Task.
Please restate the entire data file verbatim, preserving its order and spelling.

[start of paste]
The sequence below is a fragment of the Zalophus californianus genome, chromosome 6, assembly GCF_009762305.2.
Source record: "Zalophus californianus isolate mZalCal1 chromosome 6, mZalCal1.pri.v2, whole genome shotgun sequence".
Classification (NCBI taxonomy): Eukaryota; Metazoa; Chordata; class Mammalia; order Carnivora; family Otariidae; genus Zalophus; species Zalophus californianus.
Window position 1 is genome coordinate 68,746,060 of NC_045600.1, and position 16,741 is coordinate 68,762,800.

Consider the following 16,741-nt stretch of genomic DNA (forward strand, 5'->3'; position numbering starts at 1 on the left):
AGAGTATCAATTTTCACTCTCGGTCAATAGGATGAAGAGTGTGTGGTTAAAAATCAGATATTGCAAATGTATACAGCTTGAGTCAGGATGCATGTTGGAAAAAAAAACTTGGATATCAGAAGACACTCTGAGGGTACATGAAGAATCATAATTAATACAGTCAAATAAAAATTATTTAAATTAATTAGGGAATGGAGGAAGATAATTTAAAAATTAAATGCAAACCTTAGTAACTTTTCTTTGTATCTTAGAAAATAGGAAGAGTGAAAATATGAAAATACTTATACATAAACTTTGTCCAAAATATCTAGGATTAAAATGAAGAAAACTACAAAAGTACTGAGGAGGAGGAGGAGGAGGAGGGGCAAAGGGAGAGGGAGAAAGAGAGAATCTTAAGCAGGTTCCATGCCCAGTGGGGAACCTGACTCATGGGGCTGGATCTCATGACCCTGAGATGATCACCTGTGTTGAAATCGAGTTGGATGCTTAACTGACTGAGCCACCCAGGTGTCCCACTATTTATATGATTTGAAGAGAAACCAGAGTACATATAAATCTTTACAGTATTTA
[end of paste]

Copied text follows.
The sequence below is a fragment of the Zalophus californianus genome, chromosome 6, assembly GCF_009762305.2.
Source record: "Zalophus californianus isolate mZalCal1 chromosome 6, mZalCal1.pri.v2, whole genome shotgun sequence".
Classification (NCBI taxonomy): Eukaryota; Metazoa; Chordata; class Mammalia; order Carnivora; family Otariidae; genus Zalophus; species Zalophus californianus.
Window position 1 is genome coordinate 68,746,060 of NC_045600.1, and position 16,741 is coordinate 68,762,800.

Consider the following 16,741-nt stretch of genomic DNA (forward strand, 5'->3'; position numbering starts at 1 on the left):
AGAGTATCAATTTTCACTCTCGGTCAATAGGATGAAGAGTGTGTGGTTAAAAATCAGATATTGCAAATGTATACAGCTTGAGTCAGGATGCATGTTGGAAAAAAAAACTTGGATATCAGAAGACACTCTGAGGGTACATGAAGAATCATAATTAATACAGTCAAATAAAAATTATTTAAATTAATTAGGGAATGGAGGAAGATAATTTAAAAATTAAATGCAAACCTTAGTAACTTTTCTTTGTATCTTAGAAAATAGGAAGAGTGAAAATATGAAAATACTTATACATAAACTTTGTCCAAAATATCTAGGATTAAAATGAAGAAAACTACAAAAGTACTGAGGAGGAGGAGGAGGAGGAGGGGCAAAGGGAGAGGGAGAAAGAGAGAATCTTAAGCAGGTTCCATGCCCAGTGGGGAACCTGACTCATGGGGCTGGATCTCATGACCCTGAGATGATCACCTGTGTTGAAATCGAGTTGGATGCTTAACTGACTGAGCCACCCAGGTGTCCCACTATTTATATGATTTGAAGAGAAACCAGAGTACATATAAATCTTTACAGTATTTA